vertical LED stack

Vertical LEDs could triple resolution of displays

Image credit: Younghee Lee/MIT

Engineers at MIT have developed a way to make vertical, multi-coloured pixels that could drastically increase the pixel density of displays.

Today’s screens use a plate patterned with pixels formed from red, green, and blue LEDs arranged end to end, which shine in different intensities to generate the full spectrum of colours.

Over the years, the size of individual pixels has shrunk, enabling many more of them to be packed into devices to produce sharper, higher-resolution digital displays.

But much like computer transistors, LEDs are reaching a limit to how small they can be while also performing effectively.

This limit is especially noticeable in close-range displays such as augmented and virtual reality devices, where limited pixel density results in a “screen door effect” such that users perceive stripes in the space between pixels.

The new stacked pixels can generate the full range of colours and measure about 4 microns wide. The microscopic pixels, or 'micro-LEDs', can be packed to a density of 5,000 pixels per inch.

“This is the smallest micro-LED pixel, and the highest pixel density reported in the journals,” said Jeehwan Kim, associate professor of mechanical engineering at MIT. “We show that vertical pixelation is the way to go for higher-resolution displays in a smaller footprint.”

“For virtual reality, right now there is a limit to how real they can look,” adds Jiho Shin, a postdoc in Kim’s research group. “With our vertical micro-LEDs, you could have a completely immersive experience and wouldn’t be able to distinguish virtual from reality.”

The MIT team previously developed a technique to fabricate pure, ultrathin, high-performance membranes, with a view toward engineering smaller, thinner, more flexible and functional electronics.

They employed this same approach to grow ultrathin membranes of red, green, and blue LEDs.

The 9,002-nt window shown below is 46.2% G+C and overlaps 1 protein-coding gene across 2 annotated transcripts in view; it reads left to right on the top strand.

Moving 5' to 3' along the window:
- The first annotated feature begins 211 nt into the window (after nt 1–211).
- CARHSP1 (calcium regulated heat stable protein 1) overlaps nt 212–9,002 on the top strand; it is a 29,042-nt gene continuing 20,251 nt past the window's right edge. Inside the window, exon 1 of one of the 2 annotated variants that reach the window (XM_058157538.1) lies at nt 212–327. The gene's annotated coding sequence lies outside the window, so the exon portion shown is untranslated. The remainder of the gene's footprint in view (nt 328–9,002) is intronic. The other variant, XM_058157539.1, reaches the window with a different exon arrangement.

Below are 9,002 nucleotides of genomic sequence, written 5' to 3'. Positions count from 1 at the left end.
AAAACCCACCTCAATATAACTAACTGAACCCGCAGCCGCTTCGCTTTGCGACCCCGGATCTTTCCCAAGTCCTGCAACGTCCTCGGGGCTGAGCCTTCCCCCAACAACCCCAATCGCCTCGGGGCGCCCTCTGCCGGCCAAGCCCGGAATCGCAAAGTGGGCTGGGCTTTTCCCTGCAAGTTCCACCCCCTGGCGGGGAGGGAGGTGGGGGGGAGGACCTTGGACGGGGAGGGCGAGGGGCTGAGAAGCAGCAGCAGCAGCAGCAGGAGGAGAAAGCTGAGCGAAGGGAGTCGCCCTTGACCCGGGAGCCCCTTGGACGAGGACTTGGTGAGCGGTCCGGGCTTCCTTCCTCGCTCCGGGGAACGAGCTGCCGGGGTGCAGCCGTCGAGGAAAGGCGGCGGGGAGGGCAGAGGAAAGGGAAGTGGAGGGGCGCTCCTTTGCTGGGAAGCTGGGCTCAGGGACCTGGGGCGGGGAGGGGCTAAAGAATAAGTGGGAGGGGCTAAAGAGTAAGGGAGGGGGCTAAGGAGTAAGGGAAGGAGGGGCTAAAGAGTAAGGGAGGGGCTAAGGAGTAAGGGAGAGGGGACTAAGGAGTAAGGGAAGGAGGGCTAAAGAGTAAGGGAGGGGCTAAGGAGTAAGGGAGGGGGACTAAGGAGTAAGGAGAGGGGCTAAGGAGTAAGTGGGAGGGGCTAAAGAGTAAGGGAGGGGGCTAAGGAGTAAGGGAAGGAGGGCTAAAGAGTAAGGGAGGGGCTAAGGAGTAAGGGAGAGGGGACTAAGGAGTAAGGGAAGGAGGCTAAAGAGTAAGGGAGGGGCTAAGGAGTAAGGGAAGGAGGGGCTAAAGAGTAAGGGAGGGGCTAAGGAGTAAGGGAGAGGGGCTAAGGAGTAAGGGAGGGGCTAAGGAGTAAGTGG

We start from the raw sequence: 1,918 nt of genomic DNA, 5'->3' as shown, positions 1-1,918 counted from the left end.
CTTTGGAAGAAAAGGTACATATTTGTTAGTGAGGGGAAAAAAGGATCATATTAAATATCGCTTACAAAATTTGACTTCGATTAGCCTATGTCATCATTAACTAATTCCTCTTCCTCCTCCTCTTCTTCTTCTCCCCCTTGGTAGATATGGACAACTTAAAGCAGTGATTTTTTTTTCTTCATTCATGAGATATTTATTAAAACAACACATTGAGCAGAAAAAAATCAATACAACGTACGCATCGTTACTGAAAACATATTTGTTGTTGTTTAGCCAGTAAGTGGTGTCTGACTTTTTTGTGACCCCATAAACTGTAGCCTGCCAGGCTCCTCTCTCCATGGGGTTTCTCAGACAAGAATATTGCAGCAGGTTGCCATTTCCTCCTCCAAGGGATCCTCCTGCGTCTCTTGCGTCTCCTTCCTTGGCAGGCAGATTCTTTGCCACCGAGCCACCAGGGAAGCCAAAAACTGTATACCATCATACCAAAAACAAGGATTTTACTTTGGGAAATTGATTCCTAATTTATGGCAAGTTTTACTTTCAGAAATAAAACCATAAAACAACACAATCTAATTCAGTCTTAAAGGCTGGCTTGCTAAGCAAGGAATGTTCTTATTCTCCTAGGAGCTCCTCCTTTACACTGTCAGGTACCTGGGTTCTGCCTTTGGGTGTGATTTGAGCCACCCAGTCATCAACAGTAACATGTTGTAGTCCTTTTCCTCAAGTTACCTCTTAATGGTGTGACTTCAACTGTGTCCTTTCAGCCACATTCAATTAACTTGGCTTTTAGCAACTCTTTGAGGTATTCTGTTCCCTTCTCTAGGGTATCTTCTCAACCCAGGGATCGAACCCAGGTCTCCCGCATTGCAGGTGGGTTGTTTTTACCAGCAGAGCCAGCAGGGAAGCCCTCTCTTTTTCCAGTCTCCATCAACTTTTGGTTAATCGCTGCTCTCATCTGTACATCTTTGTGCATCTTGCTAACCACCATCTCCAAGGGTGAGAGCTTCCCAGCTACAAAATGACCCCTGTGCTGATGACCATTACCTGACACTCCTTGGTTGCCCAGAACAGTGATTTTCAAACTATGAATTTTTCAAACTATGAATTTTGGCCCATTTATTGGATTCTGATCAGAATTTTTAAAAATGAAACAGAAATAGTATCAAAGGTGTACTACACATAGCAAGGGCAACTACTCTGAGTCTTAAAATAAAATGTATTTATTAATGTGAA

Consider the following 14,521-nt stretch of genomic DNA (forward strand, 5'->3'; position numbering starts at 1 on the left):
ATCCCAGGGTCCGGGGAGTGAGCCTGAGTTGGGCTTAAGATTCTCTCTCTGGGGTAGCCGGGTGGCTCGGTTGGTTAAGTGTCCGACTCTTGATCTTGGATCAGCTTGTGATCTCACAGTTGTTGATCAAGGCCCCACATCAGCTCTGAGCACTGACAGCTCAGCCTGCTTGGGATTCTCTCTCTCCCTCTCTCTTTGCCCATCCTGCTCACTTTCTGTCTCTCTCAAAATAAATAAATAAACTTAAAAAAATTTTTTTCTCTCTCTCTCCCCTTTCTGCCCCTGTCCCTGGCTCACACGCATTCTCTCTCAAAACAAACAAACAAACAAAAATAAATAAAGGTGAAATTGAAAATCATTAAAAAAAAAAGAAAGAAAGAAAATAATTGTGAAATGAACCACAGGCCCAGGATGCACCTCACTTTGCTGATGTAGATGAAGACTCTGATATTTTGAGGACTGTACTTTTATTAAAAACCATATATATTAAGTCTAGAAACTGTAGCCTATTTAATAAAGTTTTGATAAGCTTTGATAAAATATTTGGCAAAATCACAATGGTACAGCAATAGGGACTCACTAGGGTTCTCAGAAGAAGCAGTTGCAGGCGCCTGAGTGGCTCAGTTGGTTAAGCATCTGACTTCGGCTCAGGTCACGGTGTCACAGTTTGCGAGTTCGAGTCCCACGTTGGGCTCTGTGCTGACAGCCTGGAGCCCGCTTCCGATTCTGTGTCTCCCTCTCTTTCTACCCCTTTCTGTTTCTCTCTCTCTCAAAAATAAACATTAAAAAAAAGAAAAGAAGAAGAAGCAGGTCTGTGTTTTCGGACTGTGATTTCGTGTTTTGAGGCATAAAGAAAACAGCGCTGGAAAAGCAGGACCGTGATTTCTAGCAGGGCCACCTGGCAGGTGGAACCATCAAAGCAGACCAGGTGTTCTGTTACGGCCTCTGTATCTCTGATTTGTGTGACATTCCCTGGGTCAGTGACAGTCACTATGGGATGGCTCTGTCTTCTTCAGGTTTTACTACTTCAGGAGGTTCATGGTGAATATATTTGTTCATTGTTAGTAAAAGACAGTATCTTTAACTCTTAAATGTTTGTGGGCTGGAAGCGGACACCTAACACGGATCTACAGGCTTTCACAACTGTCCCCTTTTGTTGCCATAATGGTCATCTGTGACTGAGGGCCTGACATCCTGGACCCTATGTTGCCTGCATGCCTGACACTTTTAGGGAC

They then peeled the entire LED membranes away from their base wafers, and stacked them together to make a layer cake of red, green, and blue membranes. They could then carve the cake into patterns of tiny, vertical pixels, each as small as 4 microns wide.

“In conventional displays, each R, G, and B pixel is arranged laterally, which limits how small you can create each pixel,” Shin added. “Because we are stacking all three pixels vertically, in theory we could reduce the pixel area by a third.”

As a demonstration, the team fabricated a vertical LED pixel, and showed that by altering the voltage applied to each of the pixel’s red, green, and blue membranes, they could produce various colours in a single pixel.

“If you have a higher current to red, and weaker to blue, the pixel would appear pink, and so on,” Shin said. “We’re able to create all the mixed colours, and our display can cover close to the commercial colour space that’s available.”

The team plans to improve the operation of the vertical pixels. So far, they have shown they can stimulate an individual structure to produce the full spectrum of colours. They will work toward making an array of many vertical micro-LED pixels.

“You need a system to control 25 million LEDs separately,” Shin says. “Here, we’ve only partially demonstrated that. The active-matrix operation is something we’ll need to further develop.”

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